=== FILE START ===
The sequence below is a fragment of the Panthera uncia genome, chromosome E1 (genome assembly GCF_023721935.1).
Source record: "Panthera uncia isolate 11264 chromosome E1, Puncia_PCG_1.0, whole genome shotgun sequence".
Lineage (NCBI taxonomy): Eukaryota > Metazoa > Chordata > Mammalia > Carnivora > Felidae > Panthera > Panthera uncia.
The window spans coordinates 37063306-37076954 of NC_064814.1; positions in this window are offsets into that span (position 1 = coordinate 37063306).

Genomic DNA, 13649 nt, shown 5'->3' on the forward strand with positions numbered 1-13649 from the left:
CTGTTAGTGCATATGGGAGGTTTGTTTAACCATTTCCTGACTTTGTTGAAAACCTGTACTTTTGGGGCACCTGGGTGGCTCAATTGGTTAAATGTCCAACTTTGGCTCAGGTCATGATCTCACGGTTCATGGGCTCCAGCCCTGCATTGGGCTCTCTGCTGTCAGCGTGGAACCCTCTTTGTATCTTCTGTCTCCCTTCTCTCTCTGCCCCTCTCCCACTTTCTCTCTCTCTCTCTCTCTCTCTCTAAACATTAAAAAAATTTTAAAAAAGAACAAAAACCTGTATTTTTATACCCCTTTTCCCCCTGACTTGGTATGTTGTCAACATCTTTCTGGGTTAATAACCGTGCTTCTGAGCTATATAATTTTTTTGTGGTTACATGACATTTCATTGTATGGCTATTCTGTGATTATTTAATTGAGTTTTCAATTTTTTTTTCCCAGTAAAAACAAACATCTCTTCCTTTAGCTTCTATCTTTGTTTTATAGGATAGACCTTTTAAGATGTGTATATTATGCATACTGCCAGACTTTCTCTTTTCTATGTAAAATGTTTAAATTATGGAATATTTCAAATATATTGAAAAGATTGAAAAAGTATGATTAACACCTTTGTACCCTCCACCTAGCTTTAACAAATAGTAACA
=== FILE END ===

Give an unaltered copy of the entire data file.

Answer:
The sequence below is a fragment of the Panthera uncia genome, chromosome E1 (genome assembly GCF_023721935.1).
Source record: "Panthera uncia isolate 11264 chromosome E1, Puncia_PCG_1.0, whole genome shotgun sequence".
Lineage (NCBI taxonomy): Eukaryota > Metazoa > Chordata > Mammalia > Carnivora > Felidae > Panthera > Panthera uncia.
The window spans coordinates 37063306-37076954 of NC_064814.1; positions in this window are offsets into that span (position 1 = coordinate 37063306).

Genomic DNA, 13649 nt, shown 5'->3' on the forward strand with positions numbered 1-13649 from the left:
CTGTTAGTGCATATGGGAGGTTTGTTTAACCATTTCCTGACTTTGTTGAAAACCTGTACTTTTGGGGCACCTGGGTGGCTCAATTGGTTAAATGTCCAACTTTGGCTCAGGTCATGATCTCACGGTTCATGGGCTCCAGCCCTGCATTGGGCTCTCTGCTGTCAGCGTGGAACCCTCTTTGTATCTTCTGTCTCCCTTCTCTCTCTGCCCCTCTCCCACTTTCTCTCTCTCTCTCTCTCTCTCTCTAAACATTAAAAAAATTTTAAAAAAGAACAAAAACCTGTATTTTTATACCCCTTTTCCCCCTGACTTGGTATGTTGTCAACATCTTTCTGGGTTAATAACCGTGCTTCTGAGCTATATAATTTTTTTGTGGTTACATGACATTTCATTGTATGGCTATTCTGTGATTATTTAATTGAGTTTTCAATTTTTTTTTCCCAGTAAAAACAAACATCTCTTCCTTTAGCTTCTATCTTTGTTTTATAGGATAGACCTTTTAAGATGTGTATATTATGCATACTGCCAGACTTTCTCTTTTCTATGTAAAATGTTTAAATTATGGAATATTTCAAATATATTGAAAAGATTGAAAAAGTATGATTAACACCTTTGTACCCTCCACCTAGCTTTAACAAATAGTAACA